Adalbert, ARCHBISHOP OF HAMBURG-BREMEN, b. about 1000; d. 1072 at Goslar; son of Count Friedrich von Goseck, and Agnes of the lineage of the Weimar Counts. He became successively canon in Halberstadt; subdeacon to the Archbishop of Hamburg (1032); Provost of the Halberstadt Cathedral; and Archbishop of Hamburg (1043 or 1045) by royal appointment, with supremacy over the Scandinavian Peninsula and a great part of the Wend lands, in addition to the territory north of the Elbe. He is probably the Adalbert mentioned as the Chancellor for Italy under Henry III in 1045. At the very outset of his episcopal career he took up the old feud of Hamburg with the Billings, in which he had the cooperation of Henry III. Having accompanied the Emperor on a campaign against the Liutzi (1045), he also journeyed with him to Rome (1046). Upon the settlement of the papal schism Henry wished to make Adalbert Pope, but he refused, and presented his friend Suidger (Clement II) as a candidate. He cooperated in the conversion of the Wends, and three new bishoprics were erected, all subject to Hamburg. Adalbert then conceived the idea of a great northern patriarchate, with its seat at Hamburg, but was constantly foiled. The Kings of Norway and Sweden began to send their bishops to England for consecration, and Sven Estrithson, King of Denmark, appealed to Henry and Pope Leo IX for an archbishop of his own, which would mean a loss to Hamburg of lands just yielding fruits after two hundred years of evangelization. The assent of Adalbert was necessary for such a decision, which he promised to ratify only on condition that his dream of a northern patriarchate be realized. The whole discussion was cut short by the death of both Pope (1054) and Emperor (1056).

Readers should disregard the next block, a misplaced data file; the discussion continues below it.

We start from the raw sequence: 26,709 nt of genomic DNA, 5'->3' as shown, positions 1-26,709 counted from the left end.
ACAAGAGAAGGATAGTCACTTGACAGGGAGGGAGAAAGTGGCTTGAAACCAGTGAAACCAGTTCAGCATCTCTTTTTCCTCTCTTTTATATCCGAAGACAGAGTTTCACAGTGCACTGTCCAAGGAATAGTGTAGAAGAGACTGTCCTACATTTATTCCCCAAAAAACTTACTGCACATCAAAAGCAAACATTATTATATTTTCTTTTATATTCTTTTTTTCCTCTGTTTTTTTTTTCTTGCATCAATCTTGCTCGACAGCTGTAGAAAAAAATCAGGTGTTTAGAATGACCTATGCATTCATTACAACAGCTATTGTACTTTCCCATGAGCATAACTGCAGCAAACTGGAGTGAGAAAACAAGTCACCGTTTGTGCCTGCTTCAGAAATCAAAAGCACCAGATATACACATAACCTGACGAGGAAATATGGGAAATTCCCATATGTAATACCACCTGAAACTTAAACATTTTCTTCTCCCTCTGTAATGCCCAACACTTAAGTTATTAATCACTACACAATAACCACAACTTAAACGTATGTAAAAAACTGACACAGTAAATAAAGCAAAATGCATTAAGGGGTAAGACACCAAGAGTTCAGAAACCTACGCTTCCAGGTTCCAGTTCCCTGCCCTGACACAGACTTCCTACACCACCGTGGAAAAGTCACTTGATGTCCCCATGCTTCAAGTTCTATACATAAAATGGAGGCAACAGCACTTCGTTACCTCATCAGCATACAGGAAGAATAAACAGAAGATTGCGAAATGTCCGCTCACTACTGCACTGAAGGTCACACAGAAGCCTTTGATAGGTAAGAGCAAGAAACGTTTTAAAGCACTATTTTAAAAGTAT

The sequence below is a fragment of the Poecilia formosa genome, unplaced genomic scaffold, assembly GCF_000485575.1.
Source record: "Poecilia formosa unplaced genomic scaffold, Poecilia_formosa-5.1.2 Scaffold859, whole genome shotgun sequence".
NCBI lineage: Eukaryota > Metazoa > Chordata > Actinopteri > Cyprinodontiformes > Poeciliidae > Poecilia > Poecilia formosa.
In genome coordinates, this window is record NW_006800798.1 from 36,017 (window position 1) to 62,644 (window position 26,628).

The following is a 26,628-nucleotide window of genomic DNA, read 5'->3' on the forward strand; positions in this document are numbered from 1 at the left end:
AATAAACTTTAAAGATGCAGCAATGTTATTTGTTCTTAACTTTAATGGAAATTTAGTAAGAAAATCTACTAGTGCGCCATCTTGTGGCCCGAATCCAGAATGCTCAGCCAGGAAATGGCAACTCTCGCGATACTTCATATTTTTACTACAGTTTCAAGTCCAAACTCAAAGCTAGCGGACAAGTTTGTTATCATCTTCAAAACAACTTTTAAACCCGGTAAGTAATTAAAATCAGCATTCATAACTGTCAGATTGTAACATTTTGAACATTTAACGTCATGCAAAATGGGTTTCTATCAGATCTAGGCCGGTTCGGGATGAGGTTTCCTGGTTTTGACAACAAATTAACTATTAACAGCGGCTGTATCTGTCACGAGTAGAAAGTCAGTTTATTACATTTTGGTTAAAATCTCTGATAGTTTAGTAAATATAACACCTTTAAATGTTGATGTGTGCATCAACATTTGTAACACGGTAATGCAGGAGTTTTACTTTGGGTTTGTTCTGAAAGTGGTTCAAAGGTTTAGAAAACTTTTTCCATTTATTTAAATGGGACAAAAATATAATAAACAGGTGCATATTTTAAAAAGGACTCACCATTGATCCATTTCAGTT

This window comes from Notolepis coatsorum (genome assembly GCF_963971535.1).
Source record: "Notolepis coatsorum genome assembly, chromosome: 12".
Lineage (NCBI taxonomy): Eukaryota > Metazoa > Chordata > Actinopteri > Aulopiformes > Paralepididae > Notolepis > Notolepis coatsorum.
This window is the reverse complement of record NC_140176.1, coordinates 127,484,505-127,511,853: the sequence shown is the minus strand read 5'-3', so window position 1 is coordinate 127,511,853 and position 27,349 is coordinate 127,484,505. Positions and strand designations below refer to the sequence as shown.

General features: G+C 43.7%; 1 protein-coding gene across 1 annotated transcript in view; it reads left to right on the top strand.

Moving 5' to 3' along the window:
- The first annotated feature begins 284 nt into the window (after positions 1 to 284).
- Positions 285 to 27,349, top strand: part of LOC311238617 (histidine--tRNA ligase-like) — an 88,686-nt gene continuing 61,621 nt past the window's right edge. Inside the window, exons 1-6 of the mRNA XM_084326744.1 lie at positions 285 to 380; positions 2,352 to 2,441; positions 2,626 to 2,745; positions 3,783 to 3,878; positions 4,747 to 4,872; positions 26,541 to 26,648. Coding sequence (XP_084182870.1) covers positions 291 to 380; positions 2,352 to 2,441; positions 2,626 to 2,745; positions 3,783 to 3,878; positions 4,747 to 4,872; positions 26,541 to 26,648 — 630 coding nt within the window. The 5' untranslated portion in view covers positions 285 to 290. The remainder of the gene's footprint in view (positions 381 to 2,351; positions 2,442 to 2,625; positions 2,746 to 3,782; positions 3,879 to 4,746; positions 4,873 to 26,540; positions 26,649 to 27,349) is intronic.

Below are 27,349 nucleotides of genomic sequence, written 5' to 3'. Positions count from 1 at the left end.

During the regency of Empress Agnes, Adalbert lost his hold on the court, and the young Emperor, Henry IV, fell under the influence of Anno, Archbishop of Cologne. Despite the ancient feud between Hamburg and Cologne, Adalbert gained control of Henry’s education, eventually superseding Anno in his confidence and esteem. In extenuation of Adalbert’s eagerness to obtain privileges for his archdiocese it must be recalled that he had sacrificed much in the royal service, and that his influence was ever for the more open and straightforward course of action, in contradistinction to that of the opposition party. His flattery and indulgence of Henry, however, were baneful in their effects. Forced to retire from court in 1066, by the jealousy of the nobles, he was again admitted to Henry’s councils in 1069. His ascendency over the Emperor ended only with his death (1072). Archbishop Adalbert is characterized by Adam of Bremen as minax vultu et habitu verbarumque altitudine suspectus audientibus. Generous, prudent, and zealous as he was, his character was marred by indomitable pride, which has caused him to be depicted in the blackest colors.
F. M. RUDGE